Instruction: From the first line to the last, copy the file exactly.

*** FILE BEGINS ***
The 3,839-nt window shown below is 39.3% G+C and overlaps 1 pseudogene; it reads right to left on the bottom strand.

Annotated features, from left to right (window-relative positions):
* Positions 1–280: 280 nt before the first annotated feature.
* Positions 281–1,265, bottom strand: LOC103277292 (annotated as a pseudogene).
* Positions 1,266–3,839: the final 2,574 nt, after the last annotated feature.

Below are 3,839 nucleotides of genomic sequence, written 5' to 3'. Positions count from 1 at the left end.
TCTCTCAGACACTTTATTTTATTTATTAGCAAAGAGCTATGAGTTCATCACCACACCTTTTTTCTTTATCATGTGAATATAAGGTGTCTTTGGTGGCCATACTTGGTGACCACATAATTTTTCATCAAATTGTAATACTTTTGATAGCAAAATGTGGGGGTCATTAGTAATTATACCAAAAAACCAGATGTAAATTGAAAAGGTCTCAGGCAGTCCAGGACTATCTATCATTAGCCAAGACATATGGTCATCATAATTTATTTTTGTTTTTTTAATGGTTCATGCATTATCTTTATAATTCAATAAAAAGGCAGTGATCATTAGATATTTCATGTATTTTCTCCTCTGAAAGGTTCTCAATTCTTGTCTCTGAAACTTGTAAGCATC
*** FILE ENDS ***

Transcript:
The 3,839-nt window shown below is 39.3% G+C and overlaps 1 pseudogene; it reads right to left on the bottom strand.

Annotated features, from left to right (window-relative positions):
* Positions 1–280: 280 nt before the first annotated feature.
* Positions 281–1,265, bottom strand: LOC103277292 (annotated as a pseudogene).
* Positions 1,266–3,839: the final 2,574 nt, after the last annotated feature.

Below are 3,839 nucleotides of genomic sequence, written 5' to 3'. Positions count from 1 at the left end.
TCTCTCAGACACTTTATTTTATTTATTAGCAAAGAGCTATGAGTTCATCACCACACCTTTTTTCTTTATCATGTGAATATAAGGTGTCTTTGGTGGCCATACTTGGTGACCACATAATTTTTCATCAAATTGTAATACTTTTGATAGCAAAATGTGGGGGTCATTAGTAATTATACCAAAAAACCAGATGTAAATTGAAAAGGTCTCAGGCAGTCCAGGACTATCTATCATTAGCCAAGACATATGGTCATCATAATTTATTTTTGTTTTTTTAATGGTTCATGCATTATCTTTATAATTCAATAAAAAGGCAGTGATCATTAGATATTTCATGTATTTTCTCCTCTGAAAGGTTCTCAATTCTTGTCTCTGAAACTTGTAAGCATC